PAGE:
Should you read fiction while you’re writing?

    We all know we mustn’t drink and drive, but is reading fiction while writing as risky for the well-being of our novels as drinking while driving is for the well-being of our fellow man?
    Some writers think so.  Some writers claim that they never pick up a novel while they’re writing for fear of being influenced by whoever it is they’re reading. What do they mean by ‘being influenced’? Does it mean there is a danger that we might start writing like those authors? If so, quick! Bring me a pile of books by authors I admire and respect and would give my eye teeth to emulate. I’ll give anything a go. Would that it were that easy!
    Or do they mean that reading novels might cause the words of other authors to somehow seep through into their own writing and sully the masterpiece they’re currently creating? Again, I’ll risk it.
    I have mixed feelings about reading while writing. On the one hand, reading something within my genre can give me a kick-start when I’m floundering. When it’s a writer I admire, the rhythm of the prose and cadence of the dialogue can really inspire me and make me itch to get back to my own work.
    But on the other hand, becoming engaged with a wonderfully written novel can be counter-productive in that I often find myself reading when really I should be writing. Also, I can end up losing myself in the novel I’m reading to the extent that I find I’m spending my spare time thinking about those characters and that author’s fictional world rather than thinking about my characters and my own fictional world.
    If I’m honest, I know that I’m better able to throw myself into my own novel when I’m not reading somebody else’s. The absolute best thing that can happen to me is when I’m trying to read a novel but find I can’t concentrate because my own characters are dominating my thoughts.
    Having said all that, how can we not read? The idea of living life without a novel ‘on the go’ is completely alien to me. So somehow, I’m just going to have to find the right balance.
    What about you? Do you find reading fiction while you’re writing is a help or a hindrance? 
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8 thoughts on “Should you read fiction while you’re writing?

  1. JO says:

    I can't imagine not reading – I, too, have read comments about not reading within your own genre while writing. But try to write what I most love to read. Besides what else am I to do when I'm sitting on buses, or when I wake up in the morning, or while I'm waiting for the pasta to cook?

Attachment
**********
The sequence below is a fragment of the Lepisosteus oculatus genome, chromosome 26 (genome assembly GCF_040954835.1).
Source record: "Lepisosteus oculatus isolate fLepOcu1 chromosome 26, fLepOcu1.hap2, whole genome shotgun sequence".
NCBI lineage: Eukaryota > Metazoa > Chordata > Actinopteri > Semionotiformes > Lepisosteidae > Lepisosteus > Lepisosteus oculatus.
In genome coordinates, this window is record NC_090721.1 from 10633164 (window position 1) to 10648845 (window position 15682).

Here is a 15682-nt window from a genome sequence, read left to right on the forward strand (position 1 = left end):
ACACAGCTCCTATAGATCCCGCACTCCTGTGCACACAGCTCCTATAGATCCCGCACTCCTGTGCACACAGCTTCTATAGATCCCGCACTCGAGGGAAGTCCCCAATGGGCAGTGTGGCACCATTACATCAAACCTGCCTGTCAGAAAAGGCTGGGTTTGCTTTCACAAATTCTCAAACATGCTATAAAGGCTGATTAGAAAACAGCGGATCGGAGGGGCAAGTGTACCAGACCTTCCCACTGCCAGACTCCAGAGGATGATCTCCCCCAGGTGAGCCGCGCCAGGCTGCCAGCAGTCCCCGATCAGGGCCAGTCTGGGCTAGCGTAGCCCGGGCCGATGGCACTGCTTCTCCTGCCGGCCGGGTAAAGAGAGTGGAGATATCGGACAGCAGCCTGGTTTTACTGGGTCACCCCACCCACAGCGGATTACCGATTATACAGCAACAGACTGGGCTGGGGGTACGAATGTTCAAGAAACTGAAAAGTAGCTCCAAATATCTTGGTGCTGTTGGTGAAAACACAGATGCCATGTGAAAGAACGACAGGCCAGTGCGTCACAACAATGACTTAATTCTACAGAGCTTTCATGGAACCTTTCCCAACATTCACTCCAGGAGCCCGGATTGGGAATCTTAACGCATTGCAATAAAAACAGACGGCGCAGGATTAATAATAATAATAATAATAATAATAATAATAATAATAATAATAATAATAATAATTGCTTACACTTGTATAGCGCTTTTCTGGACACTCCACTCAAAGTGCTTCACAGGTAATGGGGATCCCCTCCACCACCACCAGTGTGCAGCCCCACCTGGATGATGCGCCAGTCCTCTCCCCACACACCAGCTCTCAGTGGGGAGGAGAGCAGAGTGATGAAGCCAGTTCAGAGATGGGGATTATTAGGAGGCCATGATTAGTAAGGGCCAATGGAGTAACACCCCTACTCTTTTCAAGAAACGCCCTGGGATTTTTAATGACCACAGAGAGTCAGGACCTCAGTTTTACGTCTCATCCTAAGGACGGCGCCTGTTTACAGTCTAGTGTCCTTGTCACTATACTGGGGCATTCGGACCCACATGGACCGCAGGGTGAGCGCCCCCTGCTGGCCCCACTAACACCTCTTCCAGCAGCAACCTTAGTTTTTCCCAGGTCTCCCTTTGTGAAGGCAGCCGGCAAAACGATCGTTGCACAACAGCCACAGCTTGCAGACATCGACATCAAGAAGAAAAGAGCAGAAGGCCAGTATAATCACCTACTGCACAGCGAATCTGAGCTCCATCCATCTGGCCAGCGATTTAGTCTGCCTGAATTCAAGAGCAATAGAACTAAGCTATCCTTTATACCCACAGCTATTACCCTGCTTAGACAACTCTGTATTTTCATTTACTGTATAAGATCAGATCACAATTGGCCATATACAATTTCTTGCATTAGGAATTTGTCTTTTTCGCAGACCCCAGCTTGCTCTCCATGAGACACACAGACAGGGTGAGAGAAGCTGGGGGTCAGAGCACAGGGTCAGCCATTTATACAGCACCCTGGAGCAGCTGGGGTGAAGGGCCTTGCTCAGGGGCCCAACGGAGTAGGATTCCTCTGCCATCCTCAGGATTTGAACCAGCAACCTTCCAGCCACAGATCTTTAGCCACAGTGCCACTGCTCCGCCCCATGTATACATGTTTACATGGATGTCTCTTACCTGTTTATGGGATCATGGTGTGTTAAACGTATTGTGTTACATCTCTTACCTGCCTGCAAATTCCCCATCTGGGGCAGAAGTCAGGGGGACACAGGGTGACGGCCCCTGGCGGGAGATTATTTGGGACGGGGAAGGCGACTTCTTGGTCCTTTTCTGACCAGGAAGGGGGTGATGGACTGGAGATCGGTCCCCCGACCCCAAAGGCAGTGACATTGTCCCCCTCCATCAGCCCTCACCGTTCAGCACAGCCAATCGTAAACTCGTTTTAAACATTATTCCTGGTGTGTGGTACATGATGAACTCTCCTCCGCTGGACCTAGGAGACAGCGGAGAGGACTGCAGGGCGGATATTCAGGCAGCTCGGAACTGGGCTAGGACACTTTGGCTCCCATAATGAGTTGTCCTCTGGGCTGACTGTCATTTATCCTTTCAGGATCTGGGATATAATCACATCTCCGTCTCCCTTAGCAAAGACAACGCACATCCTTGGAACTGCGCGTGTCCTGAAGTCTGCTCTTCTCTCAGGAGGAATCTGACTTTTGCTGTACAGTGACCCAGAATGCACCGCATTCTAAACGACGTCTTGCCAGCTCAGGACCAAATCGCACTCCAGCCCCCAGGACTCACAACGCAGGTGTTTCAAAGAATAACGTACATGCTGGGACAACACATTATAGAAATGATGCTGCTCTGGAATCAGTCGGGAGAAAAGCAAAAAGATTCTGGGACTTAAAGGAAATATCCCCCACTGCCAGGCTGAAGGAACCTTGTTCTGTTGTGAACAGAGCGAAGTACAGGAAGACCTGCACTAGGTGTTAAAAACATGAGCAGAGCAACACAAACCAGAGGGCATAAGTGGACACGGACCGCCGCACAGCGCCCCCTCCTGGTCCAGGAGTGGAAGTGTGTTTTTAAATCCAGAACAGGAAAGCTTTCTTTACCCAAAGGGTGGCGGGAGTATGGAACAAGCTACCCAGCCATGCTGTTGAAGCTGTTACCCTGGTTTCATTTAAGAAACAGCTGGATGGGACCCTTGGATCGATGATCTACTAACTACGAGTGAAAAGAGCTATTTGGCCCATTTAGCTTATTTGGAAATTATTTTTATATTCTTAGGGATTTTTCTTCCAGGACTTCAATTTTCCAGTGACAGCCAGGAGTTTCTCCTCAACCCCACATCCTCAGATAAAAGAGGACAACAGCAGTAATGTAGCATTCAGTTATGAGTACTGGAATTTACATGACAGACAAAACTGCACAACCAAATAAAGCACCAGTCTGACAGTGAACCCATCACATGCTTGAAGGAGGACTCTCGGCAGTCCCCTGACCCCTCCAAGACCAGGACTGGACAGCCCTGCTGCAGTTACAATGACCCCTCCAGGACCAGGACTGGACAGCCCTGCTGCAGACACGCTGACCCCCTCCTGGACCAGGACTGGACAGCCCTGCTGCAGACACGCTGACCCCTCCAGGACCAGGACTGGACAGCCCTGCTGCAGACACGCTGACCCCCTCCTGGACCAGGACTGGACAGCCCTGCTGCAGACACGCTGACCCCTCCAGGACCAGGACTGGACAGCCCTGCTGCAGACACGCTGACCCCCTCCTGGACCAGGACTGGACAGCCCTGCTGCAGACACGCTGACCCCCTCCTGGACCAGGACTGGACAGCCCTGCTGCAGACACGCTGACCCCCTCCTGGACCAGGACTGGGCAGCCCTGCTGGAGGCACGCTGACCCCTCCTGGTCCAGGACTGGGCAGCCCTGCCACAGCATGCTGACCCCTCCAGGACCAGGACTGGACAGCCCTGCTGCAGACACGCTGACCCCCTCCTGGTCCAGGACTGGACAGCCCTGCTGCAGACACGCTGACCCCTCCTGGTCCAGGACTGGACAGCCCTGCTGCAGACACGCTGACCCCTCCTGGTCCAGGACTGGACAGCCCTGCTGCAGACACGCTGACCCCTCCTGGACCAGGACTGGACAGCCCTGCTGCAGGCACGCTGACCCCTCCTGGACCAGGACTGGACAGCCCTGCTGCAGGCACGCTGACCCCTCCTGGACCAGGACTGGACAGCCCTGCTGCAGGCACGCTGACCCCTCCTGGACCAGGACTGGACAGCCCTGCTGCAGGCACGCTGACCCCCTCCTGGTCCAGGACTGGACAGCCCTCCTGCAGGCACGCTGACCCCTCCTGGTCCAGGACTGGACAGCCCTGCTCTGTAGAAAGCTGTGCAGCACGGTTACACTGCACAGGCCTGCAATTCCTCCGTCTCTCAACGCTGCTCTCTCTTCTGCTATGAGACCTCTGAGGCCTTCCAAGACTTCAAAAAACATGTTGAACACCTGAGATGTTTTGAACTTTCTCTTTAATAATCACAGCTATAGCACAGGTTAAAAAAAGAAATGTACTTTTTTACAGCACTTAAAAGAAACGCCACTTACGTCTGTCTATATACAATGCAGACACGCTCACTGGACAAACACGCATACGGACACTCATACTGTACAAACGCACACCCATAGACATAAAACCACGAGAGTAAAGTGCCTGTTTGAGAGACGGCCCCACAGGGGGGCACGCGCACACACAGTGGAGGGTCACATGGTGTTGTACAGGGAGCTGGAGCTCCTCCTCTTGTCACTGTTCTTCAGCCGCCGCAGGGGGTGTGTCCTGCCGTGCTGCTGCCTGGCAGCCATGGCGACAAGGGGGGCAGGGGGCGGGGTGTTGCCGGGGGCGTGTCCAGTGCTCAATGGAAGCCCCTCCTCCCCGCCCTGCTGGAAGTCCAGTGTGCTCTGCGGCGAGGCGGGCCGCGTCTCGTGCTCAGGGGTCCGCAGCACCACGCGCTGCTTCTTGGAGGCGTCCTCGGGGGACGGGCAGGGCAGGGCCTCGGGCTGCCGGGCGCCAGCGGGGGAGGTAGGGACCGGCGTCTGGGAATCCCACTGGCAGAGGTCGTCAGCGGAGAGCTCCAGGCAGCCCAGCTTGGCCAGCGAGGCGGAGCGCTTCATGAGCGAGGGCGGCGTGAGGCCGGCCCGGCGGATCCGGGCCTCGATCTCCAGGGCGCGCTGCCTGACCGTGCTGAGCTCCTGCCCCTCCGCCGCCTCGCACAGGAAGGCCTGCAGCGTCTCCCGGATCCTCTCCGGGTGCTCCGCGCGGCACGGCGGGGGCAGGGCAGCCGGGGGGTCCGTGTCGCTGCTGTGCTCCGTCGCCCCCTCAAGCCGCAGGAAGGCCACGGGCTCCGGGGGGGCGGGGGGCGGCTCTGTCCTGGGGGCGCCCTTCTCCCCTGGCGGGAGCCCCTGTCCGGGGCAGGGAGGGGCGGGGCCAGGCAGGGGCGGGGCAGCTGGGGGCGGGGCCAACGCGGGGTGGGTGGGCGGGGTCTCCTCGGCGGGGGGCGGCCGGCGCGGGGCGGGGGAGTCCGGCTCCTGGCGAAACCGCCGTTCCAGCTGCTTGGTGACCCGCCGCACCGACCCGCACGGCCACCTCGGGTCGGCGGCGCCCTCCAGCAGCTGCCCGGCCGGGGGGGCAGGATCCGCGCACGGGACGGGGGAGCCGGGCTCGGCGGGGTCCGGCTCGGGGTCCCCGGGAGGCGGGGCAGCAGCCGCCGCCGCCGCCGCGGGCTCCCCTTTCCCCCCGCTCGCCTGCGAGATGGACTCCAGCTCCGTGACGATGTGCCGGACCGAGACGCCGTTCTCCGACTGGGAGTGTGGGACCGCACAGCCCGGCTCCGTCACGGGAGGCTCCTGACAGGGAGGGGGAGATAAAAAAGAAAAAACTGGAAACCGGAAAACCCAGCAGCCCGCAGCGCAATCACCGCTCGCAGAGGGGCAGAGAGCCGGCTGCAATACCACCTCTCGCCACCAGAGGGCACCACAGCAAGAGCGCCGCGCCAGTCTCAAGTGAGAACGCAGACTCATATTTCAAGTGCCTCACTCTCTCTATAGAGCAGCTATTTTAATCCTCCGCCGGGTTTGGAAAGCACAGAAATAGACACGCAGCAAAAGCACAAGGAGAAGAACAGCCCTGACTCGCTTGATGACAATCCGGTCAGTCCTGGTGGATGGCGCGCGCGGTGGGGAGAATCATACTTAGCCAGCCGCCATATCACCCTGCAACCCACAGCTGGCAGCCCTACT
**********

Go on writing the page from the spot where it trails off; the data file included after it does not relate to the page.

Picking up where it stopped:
2. Susan Elliot Wright says:

    Yes, it would be so weird, wouldn't it? Sounds like you read at much the same times as I do. I like to read in the bath, too, and yes, I have dropped books! I've also been known to read while walking along the street!

  3. says:

    Great post Susan. You hear this a lot but I only know one writer who doesn't read. I find the idea absolutely inconceivable and a sacrifice I wouldn't be willing to make. My completed novel took two years to write (not unusual) and I'm someone who can't let a day pass without reading! Apart from the huge enjoyment I get from it, I find everything I read also teaches me or inspires me in some way – even if I don't like it. I do sit up straight when I read something that is in some way similar to what I have in mind (in which case I might modify what I'm doing if I think it's a problem) but I think the chances of me accidentally imitating someone else's writing style are negligible. That would require concerted effort, I reckon!
    Sorry to be predictable – as someone who writes a book blog, I'm sure this is what you would expect me to say!

  4. Claire King says:

    I do read when I'm writing, because I'm always writing, so otherwise I'd never read! And I'm inspired by great writing, it's energy for a first draft! I can't read when I'm editing a novel though, I find the process too all engulfing – reading becomes a distraction from the story I'm immersed in. Which is where I find myself right now. I'm hoping to be back reading fiction by Christmas!

  5. Susan Elliot Wright says:

    Thanks Isabel. I totally agree – I just don't see how you can accidentally pick up someone else's style. I sometimes wonder if writers who fear they will be influenced by what they read are being just a teeny bit precious. But maybe I'm being unfair.

  6. Susan Elliot Wright says:

    Yes, the distraction element is probably my biggest problem, and I think you're very wise to avoid reading while editing. I'm still not sure I could totally avoid reading, though, but perhaps I'll try non-fiction next time I'm editing.

  7. Louise says:

    I try to read every day, whatever else is happening. Like Isabel says, it can take about 2 years (in my case a little more) to write/edit a novel, so that would be a long time not reading! I find reading fiction really helps to motivate me and makes me want to write as well as I can. I try to read novels (and poetry) I really admire while I'm writing and editing my own novel (and poetry, occasionally).

  8. Susan Elliot Wright says:

    Reading poetry is a great idea. I was talking to a novelist and poet recently, and he said he always reads a little poetry before a session working on his novel. He said it sort of cleansed the palate and made him really think about the words he was using. Must try that myself!

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